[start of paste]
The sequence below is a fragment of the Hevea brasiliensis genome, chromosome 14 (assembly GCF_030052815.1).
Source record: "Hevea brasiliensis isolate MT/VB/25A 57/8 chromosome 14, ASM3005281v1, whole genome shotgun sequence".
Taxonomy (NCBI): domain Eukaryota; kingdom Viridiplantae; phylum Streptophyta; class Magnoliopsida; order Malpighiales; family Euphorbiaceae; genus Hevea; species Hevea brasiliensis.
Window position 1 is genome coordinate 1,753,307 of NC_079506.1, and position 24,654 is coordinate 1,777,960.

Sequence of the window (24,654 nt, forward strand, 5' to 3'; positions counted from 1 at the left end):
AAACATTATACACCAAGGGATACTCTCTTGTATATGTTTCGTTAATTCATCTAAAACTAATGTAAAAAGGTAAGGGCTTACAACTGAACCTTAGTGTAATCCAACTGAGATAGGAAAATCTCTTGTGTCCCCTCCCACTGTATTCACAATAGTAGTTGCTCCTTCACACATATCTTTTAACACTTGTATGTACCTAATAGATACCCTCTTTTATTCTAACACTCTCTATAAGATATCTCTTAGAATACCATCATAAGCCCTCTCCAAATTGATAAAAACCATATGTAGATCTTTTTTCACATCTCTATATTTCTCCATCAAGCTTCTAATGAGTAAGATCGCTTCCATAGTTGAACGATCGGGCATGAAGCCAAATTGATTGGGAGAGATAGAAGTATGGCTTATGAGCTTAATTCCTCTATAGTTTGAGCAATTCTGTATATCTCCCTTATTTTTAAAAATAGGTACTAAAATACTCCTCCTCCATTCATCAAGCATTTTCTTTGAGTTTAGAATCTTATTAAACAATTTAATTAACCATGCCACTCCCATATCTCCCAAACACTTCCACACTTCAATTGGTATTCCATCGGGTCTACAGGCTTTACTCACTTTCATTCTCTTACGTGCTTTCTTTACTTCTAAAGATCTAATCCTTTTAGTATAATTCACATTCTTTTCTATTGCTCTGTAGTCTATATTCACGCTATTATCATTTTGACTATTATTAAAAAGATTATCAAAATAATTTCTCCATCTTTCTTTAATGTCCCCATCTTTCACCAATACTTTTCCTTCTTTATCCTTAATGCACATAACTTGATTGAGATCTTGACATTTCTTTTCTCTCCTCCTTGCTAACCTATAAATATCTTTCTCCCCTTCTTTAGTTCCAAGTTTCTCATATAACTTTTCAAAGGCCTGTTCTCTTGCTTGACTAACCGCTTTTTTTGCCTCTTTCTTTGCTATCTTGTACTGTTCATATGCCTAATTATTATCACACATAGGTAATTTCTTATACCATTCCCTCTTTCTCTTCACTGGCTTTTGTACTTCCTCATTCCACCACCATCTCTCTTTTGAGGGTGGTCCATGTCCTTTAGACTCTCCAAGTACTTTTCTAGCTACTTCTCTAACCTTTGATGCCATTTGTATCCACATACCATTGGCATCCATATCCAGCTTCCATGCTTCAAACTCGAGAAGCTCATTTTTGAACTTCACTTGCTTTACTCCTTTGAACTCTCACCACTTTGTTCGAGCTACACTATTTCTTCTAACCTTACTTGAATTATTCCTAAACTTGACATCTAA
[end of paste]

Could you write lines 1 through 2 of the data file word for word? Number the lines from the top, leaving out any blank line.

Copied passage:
The sequence below is a fragment of the Hevea brasiliensis genome, chromosome 14 (assembly GCF_030052815.1).
Source record: "Hevea brasiliensis isolate MT/VB/25A 57/8 chromosome 14, ASM3005281v1, whole genome shotgun sequence".